Thailand: Giving Peace A Chance

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June 15, 2020: The new army strategy in the south, which has been underway for over a year, has paid off. The new approach relies less on an armed presence (fewer patrols and checkpoints) and more on surveillance technology and a network of local informants that has been built over the last few years. Most of the informants are local Moslems who have grown tired of more than a decade of separatist and Islamic terrorist violence. Over the last decade cell phone use has become universal in the south and that makes it easier and safer to be an informant. This new approach not only means fewer terror attacks, especially the bombs, but also fewer police and army raids. There are fewer active terrorists and supporters. The covid19 lockdown meant even fewer opportunities to carry out attacks or the need for raids on terrorist hideouts. There has been only one violent (guns fired) raid in the last three months and that took place in late April because the surrounded terrorists fired on the police. This reaction has become standard with most raids ending with no violence, and no bullets flying around the neighborhood threatening civilians.

Nearly all the terrorists, even the separatists, are generally seen as public enemies. The separatist groups negotiating with the Thai government (in Malaysia) admit that they have violent factions that insist on continuing the violence. These factions would have to be disowned as part of any political settlement but the radicals are steadfast in their violent beliefs. At the same time, the exiled (mainly in Malaysia) separatist leaders are dismayed with reports that most of their fellow Moslems in the three Moslem majority provinces are more interested in peace and prosperity than autonomy. In other words, give peace a chance.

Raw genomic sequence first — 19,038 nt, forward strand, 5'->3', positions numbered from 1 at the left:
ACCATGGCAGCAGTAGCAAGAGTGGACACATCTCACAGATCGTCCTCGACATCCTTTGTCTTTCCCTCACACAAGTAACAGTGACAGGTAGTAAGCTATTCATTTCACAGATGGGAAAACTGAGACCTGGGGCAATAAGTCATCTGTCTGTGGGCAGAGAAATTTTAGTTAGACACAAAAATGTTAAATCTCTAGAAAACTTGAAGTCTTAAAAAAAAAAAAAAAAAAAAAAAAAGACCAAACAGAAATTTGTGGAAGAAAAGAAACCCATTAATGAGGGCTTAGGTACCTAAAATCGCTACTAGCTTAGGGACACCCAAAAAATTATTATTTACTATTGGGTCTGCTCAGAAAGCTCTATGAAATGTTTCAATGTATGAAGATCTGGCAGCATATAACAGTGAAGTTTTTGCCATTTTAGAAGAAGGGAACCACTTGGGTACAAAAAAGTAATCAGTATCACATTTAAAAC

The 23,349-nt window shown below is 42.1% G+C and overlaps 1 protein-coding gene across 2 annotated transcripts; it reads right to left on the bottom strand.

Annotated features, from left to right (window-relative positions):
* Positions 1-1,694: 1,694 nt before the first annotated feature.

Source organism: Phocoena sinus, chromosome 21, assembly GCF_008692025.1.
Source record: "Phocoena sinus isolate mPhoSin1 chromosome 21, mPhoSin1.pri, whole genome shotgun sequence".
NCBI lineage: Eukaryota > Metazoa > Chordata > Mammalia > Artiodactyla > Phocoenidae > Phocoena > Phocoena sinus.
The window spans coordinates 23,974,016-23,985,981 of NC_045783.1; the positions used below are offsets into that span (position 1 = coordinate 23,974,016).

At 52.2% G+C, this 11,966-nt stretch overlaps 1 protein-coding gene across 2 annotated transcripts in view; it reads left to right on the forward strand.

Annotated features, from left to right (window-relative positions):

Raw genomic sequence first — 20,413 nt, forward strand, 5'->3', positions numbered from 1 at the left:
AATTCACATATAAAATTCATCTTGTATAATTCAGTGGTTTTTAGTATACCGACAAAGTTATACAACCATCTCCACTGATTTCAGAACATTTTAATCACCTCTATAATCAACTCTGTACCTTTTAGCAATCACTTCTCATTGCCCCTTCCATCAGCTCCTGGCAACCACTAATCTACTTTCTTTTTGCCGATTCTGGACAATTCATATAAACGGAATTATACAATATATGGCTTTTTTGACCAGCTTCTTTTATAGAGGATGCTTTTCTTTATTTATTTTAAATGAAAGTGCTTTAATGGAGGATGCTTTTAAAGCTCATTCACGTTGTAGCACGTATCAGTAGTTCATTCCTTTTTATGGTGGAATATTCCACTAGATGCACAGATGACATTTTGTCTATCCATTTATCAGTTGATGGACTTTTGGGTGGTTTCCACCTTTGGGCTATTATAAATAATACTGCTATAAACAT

During the last few months, soldiers and police have spent most of their time enforcing the quarantine. That included highway checkpoints that force a lot of criminal activity to go cross-country instead. The rural population still has their cell phone service and fear of covid19 infection. This combination led to more tips about where criminals were and that soon led to the bad guys spending most of their time seeking to remain undetected and uninfected. There has been less terrorist violence in the south while drug smugglers, who are often armed, became more of a problem.